Eleven lambs in four years and all healthy survivors.
The ewe, answering to Quaddie since her latest effort, has fed all the lambs herself, without milk supplements.
“She just outstanding,” Frances Donald, who helps out at Holly Farm in Southbridge, said.
“She’s very placid and that’s why the lambs are doing so well.”
They’re all pretty even in their growth rates.
Donald was on early morning lambing duty on August 22, seeing the first two lambs just born at 4.30am when she entered the shed. A third lamb followed soon after, which required a bit of work from her, and that looked like the last one. But when Frances heard some commotion about mid-morning she went back to see the fourth and final lamb born.
For the first three days she and partner Colin Neal had to set the lambs up for drinking from mum and for the first few nights she had to be watched in case she rolled over the lambs but after that they were on their own in the paddock.
Four lambs don’t make for an easy photograph in a small Canterbury A&P Showgrounds pen but Moorhead was delighted with them and his ewe, entered in the own-breed and all-breed super ewe competitions at the New Zealand Agricultural Show.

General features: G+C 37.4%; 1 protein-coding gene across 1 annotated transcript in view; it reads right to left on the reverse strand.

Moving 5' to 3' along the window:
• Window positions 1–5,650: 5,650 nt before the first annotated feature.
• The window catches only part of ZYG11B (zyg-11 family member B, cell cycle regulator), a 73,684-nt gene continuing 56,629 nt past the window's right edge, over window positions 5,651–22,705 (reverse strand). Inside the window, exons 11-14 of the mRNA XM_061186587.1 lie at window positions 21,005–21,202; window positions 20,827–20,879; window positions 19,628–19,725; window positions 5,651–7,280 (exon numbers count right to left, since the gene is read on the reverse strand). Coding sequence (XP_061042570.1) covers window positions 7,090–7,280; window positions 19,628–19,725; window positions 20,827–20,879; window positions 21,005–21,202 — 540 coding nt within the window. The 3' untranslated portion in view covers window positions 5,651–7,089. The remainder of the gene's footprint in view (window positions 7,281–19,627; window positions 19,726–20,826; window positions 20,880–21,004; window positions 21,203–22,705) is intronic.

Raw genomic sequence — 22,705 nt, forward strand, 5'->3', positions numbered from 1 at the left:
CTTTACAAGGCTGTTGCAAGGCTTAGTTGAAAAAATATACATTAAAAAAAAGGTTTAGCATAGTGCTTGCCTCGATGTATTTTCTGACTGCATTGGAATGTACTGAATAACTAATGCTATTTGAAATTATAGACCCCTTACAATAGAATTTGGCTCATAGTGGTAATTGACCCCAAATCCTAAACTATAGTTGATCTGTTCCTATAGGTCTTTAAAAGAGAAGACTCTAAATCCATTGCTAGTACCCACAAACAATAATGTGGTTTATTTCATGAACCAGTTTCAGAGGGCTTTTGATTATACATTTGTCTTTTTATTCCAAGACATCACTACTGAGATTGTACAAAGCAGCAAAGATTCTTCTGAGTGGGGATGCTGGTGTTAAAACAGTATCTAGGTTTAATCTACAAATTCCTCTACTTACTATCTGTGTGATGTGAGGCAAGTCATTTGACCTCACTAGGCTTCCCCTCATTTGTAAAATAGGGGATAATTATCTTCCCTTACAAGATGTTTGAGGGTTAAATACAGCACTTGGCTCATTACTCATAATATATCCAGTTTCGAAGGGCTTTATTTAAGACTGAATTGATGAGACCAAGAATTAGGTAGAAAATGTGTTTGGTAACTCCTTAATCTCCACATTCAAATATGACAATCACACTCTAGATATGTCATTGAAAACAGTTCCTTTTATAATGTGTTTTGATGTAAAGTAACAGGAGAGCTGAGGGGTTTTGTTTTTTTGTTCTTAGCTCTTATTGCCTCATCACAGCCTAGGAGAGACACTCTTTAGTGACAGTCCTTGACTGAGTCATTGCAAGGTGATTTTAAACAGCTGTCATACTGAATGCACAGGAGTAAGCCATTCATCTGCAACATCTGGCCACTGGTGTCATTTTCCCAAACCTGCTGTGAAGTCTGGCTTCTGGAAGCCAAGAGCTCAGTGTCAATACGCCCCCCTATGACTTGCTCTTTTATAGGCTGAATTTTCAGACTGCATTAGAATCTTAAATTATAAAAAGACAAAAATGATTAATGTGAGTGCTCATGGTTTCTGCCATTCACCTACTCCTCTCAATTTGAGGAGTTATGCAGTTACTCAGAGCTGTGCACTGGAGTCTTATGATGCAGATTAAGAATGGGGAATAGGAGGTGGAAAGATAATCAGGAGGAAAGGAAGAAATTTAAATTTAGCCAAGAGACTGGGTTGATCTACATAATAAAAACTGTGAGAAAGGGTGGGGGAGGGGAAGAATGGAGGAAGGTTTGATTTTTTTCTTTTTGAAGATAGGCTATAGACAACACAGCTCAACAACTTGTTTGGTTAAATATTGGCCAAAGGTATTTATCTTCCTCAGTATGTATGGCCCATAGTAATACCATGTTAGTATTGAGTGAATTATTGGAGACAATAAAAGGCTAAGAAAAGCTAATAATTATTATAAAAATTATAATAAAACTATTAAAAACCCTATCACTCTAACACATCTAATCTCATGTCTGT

He had a show champion Southdown ram for three years in a row around 2007, first as hogget ram then two years as the open winner.
Through an AI programme in March these four are his offspring and Moorhead is pleased to keep the line going.
The four will have breeding futures. He will sell two of the ram lambs and keep the other ram lamb and the ewe lamb.
Moorhead has a few other ewes with excellent multi-lamb records but Quaddie is one of his best.
His father started the Southdown Stud in 1935 and added a Corriedale Stud in 1957. Moorhead, now nearly 80, runs them both but says there’s not a great demand for Corriedale rams now because of the low wool values.
Southdowns are a good breed to be in because they are early maturing with a good carcase and work well across other breeds.